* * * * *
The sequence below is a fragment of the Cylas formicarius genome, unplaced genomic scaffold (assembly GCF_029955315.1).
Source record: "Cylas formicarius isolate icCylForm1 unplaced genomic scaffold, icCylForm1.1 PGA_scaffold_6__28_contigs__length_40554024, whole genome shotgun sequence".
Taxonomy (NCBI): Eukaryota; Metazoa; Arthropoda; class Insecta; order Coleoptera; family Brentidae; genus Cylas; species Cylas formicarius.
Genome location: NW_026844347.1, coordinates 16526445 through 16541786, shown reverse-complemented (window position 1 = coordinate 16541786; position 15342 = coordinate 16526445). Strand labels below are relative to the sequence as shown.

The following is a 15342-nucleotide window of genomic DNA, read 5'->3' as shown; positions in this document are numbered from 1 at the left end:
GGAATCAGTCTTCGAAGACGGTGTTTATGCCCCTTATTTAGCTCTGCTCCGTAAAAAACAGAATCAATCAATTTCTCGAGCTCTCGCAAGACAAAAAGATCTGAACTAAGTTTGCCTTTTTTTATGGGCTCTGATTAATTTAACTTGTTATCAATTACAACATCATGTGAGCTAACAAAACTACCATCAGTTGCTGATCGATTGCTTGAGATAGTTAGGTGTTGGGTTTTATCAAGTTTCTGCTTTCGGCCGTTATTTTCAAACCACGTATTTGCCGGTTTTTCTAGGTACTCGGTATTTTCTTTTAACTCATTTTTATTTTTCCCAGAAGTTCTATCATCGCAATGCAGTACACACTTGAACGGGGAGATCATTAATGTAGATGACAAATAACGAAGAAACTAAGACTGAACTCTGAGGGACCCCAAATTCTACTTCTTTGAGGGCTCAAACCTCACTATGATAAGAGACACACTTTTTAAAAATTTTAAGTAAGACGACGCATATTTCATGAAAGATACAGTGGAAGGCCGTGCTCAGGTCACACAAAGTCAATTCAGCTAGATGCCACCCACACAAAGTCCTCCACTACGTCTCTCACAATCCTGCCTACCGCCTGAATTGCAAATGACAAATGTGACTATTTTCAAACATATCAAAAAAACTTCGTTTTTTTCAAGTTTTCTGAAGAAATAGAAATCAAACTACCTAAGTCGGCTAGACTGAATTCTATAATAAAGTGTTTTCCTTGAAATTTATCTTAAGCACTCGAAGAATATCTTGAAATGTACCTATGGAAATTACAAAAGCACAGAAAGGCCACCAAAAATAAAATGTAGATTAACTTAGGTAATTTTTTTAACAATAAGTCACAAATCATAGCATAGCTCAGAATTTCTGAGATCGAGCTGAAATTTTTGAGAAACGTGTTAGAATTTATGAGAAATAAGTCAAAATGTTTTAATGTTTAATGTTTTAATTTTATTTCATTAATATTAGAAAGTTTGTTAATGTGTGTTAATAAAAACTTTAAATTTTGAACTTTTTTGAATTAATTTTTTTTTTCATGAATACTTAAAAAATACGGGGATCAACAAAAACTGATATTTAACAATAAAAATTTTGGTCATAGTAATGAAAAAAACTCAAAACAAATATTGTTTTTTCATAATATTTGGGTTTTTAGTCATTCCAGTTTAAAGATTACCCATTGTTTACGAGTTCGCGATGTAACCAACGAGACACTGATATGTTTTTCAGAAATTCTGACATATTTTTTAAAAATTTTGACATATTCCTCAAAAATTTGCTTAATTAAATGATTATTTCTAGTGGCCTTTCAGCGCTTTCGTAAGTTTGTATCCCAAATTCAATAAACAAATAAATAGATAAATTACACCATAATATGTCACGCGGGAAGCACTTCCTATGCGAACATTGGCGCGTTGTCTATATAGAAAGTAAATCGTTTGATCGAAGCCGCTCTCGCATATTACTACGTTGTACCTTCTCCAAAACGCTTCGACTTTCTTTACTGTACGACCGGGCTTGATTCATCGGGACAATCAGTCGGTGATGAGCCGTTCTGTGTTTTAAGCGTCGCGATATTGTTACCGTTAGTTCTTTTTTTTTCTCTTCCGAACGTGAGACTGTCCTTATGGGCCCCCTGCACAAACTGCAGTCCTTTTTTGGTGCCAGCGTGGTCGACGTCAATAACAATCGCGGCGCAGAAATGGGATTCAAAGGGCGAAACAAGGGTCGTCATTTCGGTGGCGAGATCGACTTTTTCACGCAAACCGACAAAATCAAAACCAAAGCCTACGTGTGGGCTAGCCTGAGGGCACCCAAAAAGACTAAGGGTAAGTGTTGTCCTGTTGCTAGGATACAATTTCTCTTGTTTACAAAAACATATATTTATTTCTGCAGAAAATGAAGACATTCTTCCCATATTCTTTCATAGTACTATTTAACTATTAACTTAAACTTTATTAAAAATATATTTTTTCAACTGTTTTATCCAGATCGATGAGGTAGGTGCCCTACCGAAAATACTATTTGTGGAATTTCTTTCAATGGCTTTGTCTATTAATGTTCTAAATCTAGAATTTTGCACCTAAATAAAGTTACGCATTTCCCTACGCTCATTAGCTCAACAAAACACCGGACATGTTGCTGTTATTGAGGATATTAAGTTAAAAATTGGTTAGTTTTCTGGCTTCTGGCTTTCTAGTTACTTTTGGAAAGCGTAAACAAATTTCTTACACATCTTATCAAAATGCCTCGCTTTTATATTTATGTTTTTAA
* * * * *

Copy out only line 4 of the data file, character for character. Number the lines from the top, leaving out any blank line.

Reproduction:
Genome location: NW_026844347.1, coordinates 16526445 through 16541786, shown reverse-complemented (window position 1 = coordinate 16541786; position 15342 = coordinate 16526445). Strand labels below are relative to the sequence as shown.